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Ministry explains new UK Covid-19 strain

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A migrant worker has her temperature checked in Oddar Meanchey province after returning from Thailand on Monday. Oddar Meanchey Provincial Hall

Ministry explains new UK Covid-19 strain

Ministry of Health spokeswoman Or Vandine addressed the new mutation of the Covid-19 virus that was found in England, saying that research was underway in multiple countries.

The new variant of Covid-19 has been named SARS-CoV-2 VUI 202012/01, with the extension of the acronym representing ‘Variant Under Investigation in December 2020’. It was first detected in test samples taken in England’s southeast county of Kent in September and is now spreading rapidly.

BBC reports on December 20 said that cases of the new variant had been identified in Denmark, the Netherlands, Belgium, Italy and Australia. Initial studies in England suggest that the new variant might be more contagious than others.

Vandine said: “Investigations in England and the EU are underway to determine the variant’s communicability and severity of infection and whether it will have any impact on the efficacy of vaccines or lead to re-infection of individuals. I would like to be clear that this new variant of the virus does not affect diagnostic processes used in Cambodia.”

She said Cambodia is currently awaiting a determination as to which Covid-19 vaccine would be distributed to member countries by the COVAX Facility as well as prior assessments of that vaccine with conclusive results about its efficacy and safety.

In the meantime, she reminded Cambodians to carry out precautionary measures consistently and remember the “Do’s and Don’ts” advised by Prime Minister Hun Sen.

The public is urged to wear masks, wash hands and maintain social distancing while avoiding unventilated indoor spaces, crowds, and physical contact with others including shaking hands, hugging, standing closely together or touching. People must adapt to the new normal, Vandine said.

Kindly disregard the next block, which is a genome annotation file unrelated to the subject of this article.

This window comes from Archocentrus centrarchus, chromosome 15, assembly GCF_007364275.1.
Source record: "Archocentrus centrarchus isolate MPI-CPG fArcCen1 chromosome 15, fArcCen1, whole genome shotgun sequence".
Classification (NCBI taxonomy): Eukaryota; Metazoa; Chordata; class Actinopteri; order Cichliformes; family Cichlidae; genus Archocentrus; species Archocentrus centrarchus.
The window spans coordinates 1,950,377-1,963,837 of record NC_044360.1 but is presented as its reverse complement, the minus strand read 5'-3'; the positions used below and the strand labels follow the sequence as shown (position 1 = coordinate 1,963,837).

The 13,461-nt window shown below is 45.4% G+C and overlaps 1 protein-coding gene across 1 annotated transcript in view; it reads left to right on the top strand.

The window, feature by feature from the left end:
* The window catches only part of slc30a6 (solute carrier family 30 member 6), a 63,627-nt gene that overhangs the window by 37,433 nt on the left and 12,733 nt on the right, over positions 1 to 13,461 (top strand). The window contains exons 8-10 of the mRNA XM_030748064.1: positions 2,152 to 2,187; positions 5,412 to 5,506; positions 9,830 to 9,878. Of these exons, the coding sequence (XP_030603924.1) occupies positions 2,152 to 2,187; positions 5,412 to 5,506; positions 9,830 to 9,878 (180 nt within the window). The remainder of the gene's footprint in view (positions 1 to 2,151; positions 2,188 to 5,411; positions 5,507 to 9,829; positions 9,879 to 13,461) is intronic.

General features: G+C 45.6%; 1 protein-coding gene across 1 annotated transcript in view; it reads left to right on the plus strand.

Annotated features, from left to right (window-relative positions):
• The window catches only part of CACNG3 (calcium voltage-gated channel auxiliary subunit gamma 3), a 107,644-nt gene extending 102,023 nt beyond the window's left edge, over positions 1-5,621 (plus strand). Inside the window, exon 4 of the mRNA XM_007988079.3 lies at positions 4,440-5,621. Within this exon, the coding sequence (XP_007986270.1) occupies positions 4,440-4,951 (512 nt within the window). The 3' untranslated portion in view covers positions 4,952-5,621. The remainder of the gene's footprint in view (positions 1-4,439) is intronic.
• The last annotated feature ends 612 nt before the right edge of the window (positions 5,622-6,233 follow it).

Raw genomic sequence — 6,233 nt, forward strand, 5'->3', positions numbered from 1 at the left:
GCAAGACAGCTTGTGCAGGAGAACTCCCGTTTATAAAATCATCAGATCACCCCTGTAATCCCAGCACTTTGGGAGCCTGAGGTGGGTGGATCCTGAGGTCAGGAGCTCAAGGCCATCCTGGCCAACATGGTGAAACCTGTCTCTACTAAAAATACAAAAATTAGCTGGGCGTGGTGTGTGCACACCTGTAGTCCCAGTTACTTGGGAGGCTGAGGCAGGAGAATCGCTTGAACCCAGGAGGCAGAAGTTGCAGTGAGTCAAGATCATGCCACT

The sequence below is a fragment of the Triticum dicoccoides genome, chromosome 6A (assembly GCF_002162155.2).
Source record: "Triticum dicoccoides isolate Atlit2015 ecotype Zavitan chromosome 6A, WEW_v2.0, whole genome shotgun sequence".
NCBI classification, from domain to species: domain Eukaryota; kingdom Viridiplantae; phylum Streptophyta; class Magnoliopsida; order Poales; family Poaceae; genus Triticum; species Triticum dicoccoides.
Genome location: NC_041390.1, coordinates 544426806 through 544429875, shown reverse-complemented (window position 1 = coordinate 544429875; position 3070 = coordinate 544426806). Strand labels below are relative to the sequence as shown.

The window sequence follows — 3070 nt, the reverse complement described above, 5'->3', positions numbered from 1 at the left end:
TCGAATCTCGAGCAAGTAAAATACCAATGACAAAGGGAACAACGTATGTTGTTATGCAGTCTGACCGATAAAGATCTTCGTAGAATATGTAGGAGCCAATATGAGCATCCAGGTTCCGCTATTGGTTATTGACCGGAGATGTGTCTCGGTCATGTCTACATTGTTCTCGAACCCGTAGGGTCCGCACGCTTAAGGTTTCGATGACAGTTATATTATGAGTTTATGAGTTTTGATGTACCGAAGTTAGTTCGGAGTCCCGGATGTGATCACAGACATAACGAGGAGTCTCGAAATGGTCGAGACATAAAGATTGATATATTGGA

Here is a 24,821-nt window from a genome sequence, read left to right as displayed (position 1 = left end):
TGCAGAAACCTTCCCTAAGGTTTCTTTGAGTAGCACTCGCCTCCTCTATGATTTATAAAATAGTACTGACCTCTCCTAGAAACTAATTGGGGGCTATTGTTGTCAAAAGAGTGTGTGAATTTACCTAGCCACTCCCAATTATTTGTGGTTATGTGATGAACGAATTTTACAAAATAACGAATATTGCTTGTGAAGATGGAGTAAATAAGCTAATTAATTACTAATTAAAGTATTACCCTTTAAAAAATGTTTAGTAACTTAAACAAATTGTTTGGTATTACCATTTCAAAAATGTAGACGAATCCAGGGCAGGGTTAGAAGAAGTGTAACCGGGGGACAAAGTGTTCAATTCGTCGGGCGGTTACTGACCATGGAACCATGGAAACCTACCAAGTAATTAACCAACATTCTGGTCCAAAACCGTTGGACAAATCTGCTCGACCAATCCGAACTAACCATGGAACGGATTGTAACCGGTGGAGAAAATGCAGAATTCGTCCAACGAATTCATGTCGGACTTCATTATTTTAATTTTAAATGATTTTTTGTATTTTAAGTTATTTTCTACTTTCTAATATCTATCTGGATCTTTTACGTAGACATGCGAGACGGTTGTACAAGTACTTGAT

She also advised that proper use of disinfectant sprays and sanitisers made with alcohol was very useful and does not adversely affect human health. It was important, however, to prevent such products from entering people’s bodies. Use on clothes is also acceptable.

“Spraying disinfectant over clothes or shoes to kill the virus is good. It is not a problem at all. Please avoid directly spraying disinfectant on bodies. It could affect the eyes or mouth or be inhaled unintentionally,” Vandine explained.

Meanwhile, the Cambodian embassy in Thailand issued guidance for migrant workers after the Thai Ministry of Labour issued new detailed directives and called for cooperation from employers nationwide in implementing Covid-19 protection and control measures.

“They [employers] must measure temperatures of foreign workers in case their temperatures are too high or there are other unusual symptoms. They are to prepare alcohol for washing hands in the workplace at exits, entrances and bathrooms. All foreign workers must wear masks and gloves and maintain physical separation while at work. [Employers] are responsible for explaining to and instructing foreign workers about Covid-19 protective methods,” said the Thai labour ministry.

The embassy called for Cambodians in Thailand to continue cooperating with instructions from the local government, including abiding by any restrictions of movement, and asked them to remain vigilant in protecting their own health in order to stop further spread of the disease.

The Cambodian health ministry announced on December 23 that no new cases of Covid-19 had been detected in the country while two more patients had recovered, leaving only 14 still undergoing treatment.

Both recovering individuals are Cambodian nationals – a 21 year-old female bank employee from Chbar Ampov district’s Veal Sbov commune in Phnom Penh who was infected in conjunction with the November 28 community transmission event and a 26 year-old male from Kampot province’s Dang Tong district who had recently travelled from Japan via South Korea.

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